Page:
Note: Jeff Conant is former communications director for Global Justice Ecology Project, as well as a dear friend and colleague. He is now the international forests campaigner with Friends of the Earth.
-The GJEP Team
By Jeff Conant, December 13, 2013. Source: AlterNet
Photo: Jeff Conant
If you’re an American looking to do your part to protect tropical rainforests, you need look no further than your kitchen pantry. As you’ve likely heard by now, the world’s leading killer of tropical forests is palm oil—and palm oil derivatives are in your cookies, your ice cream, your shampoo, and—I’m sorry to tell you this—in your chocolate.
While industry analysts attribute the ubiquity of palm oil to consumer demand, palm oil isn’t in all these products because you demanded it, because it’s healthy, or because it tastes good (it doesn’t). It’s there because it’s cheap. Palm oil is cheap because it’s produced by a global industry built on land grabbing, human rights abuses and environmental devastation. Along with low production costs and a growing market comes the other reason why palm oil has become ubiquitous: it gives high returns on investment.
Palm oil’s environmental footprint
Palm oil is a vegetable oil derived from the fruit of the oil palm tree, native to West Africa, and used, as of very recently, in thousands of consumer products, from baked goods and ice cream to cleaning products and biofuels. Because of its high melting point, its high yield, and its lack of unhealthy trans fats, palm oil has rapidly come to dominate the global vegetable oil market, with production projected to double again in the next decade. (About 76 percent of palm oil is used for foods, with the remainder used for industrial purposes including biodiesel.)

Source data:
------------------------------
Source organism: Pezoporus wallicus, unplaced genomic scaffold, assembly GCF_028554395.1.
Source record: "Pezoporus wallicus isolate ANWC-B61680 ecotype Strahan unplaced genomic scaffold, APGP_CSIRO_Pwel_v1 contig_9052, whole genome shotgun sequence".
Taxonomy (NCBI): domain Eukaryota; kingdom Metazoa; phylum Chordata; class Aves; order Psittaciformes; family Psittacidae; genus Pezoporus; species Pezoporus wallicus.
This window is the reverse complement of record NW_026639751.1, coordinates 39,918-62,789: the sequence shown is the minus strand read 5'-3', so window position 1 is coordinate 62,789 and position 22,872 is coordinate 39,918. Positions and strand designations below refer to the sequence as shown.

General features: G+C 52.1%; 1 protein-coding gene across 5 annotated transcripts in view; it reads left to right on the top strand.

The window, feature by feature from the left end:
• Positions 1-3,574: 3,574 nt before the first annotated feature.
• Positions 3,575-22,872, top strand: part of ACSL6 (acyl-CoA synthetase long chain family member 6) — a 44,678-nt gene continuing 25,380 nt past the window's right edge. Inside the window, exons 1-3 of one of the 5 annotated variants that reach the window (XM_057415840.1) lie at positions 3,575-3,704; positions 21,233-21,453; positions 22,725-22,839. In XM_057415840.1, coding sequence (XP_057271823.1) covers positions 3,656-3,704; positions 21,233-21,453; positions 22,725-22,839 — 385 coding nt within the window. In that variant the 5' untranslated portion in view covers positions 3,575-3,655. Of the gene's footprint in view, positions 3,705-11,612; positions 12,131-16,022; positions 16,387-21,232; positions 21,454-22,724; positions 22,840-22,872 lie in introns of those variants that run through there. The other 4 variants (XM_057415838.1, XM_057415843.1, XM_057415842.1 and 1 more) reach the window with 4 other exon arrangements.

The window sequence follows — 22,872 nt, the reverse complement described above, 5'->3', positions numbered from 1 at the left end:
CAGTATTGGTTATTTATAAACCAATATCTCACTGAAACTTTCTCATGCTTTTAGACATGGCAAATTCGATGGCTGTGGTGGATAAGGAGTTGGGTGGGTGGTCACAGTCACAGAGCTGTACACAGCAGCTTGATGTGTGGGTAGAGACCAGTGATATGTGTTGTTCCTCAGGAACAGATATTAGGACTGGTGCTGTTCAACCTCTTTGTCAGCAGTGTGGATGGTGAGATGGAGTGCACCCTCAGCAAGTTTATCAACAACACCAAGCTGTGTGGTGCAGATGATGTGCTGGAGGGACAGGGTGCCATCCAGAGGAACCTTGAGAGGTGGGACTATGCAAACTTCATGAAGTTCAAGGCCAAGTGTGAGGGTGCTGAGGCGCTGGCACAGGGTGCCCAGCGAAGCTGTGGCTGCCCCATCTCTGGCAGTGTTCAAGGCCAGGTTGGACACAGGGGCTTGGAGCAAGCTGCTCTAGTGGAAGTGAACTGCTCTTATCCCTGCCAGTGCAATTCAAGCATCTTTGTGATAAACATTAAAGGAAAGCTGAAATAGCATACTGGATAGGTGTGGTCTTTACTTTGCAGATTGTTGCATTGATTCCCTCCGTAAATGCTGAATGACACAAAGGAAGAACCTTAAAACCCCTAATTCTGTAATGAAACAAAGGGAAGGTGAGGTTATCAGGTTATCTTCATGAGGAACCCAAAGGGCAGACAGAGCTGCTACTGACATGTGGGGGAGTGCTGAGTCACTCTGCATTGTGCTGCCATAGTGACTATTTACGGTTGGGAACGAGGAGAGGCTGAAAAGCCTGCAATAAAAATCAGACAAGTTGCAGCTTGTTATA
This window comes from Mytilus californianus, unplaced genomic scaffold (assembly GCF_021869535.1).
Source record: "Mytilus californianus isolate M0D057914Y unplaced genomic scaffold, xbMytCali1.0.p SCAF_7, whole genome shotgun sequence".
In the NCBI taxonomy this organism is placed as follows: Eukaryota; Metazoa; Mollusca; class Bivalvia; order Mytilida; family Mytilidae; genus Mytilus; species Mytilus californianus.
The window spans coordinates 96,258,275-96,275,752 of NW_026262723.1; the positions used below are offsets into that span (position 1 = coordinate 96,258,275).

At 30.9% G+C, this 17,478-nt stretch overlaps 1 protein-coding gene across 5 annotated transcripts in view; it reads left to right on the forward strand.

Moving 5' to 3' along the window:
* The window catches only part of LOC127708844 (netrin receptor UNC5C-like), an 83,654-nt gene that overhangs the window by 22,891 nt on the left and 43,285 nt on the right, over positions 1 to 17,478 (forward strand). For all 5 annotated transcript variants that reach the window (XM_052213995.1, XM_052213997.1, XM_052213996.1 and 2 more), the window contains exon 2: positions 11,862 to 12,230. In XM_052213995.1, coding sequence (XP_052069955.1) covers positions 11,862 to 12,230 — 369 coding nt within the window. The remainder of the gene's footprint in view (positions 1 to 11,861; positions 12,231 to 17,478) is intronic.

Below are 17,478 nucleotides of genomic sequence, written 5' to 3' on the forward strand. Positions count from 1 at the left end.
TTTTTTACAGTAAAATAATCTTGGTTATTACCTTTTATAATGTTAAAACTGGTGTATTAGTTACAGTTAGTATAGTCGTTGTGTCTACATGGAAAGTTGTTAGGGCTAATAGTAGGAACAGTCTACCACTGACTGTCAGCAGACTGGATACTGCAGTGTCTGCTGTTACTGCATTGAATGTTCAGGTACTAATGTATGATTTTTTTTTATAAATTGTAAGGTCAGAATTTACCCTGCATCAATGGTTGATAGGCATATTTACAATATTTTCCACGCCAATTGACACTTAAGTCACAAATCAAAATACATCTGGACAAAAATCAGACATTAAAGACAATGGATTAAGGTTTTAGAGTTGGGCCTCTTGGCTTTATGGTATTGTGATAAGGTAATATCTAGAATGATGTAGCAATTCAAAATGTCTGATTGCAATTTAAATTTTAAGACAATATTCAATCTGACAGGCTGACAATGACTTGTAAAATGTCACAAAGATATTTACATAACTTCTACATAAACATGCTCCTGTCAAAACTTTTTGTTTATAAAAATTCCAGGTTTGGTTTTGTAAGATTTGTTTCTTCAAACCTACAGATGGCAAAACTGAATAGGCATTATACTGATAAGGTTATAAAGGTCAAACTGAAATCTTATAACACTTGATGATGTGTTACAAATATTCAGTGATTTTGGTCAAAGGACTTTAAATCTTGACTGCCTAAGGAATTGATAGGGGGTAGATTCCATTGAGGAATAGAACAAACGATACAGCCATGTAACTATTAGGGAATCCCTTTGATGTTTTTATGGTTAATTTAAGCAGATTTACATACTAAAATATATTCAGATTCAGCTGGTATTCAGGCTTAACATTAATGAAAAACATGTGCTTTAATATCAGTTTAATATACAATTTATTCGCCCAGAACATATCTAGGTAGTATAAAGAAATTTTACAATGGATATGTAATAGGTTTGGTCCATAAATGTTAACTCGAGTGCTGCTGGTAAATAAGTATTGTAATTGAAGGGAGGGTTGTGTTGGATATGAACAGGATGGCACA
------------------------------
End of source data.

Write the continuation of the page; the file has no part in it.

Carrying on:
Nearly 90 percent of global palm oil production comes from Indonesia and Malaysia, where industry boosters argue it’s been a huge boon for the economy. World Wide Fund for Nature (WWF), the environmental juggernaut that initiated the industry-friendly Roundtable on Sustainable Palm Oil (RSPO) to certify palm oil according to environmental and social criteria, argues that palm oil has lifted millions of poor Indonesians out of poverty. But at what price?